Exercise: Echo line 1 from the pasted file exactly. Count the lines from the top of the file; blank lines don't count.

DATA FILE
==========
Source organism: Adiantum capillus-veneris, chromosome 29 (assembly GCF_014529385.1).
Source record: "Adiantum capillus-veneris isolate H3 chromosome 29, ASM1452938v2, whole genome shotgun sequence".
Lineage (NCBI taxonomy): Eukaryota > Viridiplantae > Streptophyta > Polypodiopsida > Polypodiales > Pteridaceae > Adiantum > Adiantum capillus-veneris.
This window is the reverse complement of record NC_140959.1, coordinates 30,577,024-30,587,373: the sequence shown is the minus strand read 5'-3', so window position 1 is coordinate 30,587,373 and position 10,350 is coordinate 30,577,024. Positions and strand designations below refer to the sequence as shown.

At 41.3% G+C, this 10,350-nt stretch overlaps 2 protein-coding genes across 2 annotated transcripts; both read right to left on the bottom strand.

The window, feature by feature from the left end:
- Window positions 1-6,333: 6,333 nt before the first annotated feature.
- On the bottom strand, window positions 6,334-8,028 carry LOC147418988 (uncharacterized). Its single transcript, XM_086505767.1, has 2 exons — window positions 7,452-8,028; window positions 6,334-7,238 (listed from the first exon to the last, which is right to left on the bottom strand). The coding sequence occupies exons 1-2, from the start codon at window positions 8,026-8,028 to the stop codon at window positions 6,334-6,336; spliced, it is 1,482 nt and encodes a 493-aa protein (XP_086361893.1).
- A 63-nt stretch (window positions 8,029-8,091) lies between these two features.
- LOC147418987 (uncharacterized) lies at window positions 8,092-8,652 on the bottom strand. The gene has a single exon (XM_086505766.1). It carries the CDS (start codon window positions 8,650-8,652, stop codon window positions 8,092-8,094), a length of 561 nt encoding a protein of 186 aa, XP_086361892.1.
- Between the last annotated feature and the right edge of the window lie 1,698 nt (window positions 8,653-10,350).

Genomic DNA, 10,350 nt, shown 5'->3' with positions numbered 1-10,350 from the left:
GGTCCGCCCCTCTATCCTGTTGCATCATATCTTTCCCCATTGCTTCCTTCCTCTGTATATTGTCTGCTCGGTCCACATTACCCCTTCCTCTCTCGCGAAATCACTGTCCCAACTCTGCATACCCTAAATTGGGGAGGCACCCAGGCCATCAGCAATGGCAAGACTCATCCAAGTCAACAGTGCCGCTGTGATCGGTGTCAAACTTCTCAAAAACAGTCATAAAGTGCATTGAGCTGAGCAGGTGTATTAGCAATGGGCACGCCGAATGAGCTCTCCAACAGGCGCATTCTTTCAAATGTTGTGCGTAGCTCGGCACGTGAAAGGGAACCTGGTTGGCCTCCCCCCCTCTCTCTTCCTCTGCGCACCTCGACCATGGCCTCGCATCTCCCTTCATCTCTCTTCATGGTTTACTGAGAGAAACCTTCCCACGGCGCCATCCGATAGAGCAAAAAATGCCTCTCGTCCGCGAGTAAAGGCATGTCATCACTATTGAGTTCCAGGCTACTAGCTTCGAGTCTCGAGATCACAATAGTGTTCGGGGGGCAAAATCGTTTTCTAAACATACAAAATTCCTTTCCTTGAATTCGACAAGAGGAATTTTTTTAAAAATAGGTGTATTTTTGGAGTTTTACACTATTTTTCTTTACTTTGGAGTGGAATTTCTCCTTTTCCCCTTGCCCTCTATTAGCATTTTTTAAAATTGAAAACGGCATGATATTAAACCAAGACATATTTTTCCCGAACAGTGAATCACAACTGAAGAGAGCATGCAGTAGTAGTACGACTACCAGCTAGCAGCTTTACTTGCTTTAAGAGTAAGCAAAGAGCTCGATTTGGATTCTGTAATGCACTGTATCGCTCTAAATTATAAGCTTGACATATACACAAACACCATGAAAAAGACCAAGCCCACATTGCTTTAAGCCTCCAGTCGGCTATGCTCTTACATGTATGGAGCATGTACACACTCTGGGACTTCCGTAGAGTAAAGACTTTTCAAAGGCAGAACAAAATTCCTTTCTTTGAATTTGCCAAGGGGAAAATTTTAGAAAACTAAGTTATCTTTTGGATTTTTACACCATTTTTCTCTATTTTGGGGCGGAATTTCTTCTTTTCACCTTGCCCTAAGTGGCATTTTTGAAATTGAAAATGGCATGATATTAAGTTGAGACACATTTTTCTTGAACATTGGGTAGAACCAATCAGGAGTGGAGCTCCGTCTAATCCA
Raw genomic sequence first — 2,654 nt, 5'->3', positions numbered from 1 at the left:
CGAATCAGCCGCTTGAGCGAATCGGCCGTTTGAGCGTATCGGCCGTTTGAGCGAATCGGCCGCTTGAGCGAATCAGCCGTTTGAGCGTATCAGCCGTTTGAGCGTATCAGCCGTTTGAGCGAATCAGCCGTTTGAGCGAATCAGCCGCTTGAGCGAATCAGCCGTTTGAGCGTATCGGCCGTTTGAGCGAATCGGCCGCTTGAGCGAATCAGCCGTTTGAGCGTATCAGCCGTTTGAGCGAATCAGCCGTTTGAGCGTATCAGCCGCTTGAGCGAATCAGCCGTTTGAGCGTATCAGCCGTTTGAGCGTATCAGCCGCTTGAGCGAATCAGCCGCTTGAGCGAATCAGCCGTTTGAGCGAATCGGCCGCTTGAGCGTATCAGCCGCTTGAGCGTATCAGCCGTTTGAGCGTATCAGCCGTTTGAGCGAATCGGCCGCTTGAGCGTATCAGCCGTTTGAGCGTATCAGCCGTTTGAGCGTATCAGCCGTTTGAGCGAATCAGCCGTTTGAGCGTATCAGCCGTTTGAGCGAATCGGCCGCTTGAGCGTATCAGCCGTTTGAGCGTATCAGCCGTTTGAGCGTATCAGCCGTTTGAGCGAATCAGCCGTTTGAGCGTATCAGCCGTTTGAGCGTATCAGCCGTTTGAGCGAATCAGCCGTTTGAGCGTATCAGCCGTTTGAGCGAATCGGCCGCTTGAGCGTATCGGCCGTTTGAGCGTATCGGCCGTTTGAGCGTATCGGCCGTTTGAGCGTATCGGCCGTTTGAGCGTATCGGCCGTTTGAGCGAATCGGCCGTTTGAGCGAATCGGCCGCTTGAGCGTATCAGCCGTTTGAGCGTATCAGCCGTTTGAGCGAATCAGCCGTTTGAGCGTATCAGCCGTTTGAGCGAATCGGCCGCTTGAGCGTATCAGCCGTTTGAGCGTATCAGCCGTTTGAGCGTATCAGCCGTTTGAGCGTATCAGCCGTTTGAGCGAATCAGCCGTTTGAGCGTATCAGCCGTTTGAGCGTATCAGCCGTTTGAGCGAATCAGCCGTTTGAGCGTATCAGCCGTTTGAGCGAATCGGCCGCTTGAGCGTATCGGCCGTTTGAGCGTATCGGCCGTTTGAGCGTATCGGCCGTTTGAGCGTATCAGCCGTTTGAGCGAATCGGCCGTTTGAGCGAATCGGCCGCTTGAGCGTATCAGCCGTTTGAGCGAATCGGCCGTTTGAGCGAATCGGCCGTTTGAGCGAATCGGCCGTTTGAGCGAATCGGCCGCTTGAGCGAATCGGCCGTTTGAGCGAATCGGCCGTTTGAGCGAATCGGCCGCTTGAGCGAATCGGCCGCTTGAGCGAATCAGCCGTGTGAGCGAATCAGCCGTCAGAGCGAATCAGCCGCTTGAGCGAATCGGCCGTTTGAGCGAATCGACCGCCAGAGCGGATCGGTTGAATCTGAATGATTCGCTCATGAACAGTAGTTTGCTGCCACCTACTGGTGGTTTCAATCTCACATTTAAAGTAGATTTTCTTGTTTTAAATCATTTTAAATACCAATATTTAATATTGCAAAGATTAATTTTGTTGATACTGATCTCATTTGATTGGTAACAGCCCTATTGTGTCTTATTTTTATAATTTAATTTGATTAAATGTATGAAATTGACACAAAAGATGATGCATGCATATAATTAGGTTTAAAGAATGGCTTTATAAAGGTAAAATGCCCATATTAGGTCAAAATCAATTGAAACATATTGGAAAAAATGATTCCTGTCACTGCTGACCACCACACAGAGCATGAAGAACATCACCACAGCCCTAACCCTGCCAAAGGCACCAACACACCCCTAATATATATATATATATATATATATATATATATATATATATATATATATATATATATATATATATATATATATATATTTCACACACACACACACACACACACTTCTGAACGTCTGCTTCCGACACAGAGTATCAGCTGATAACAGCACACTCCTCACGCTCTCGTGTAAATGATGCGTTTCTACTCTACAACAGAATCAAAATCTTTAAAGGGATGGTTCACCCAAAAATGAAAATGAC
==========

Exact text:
Source organism: Adiantum capillus-veneris, chromosome 29 (assembly GCF_014529385.1).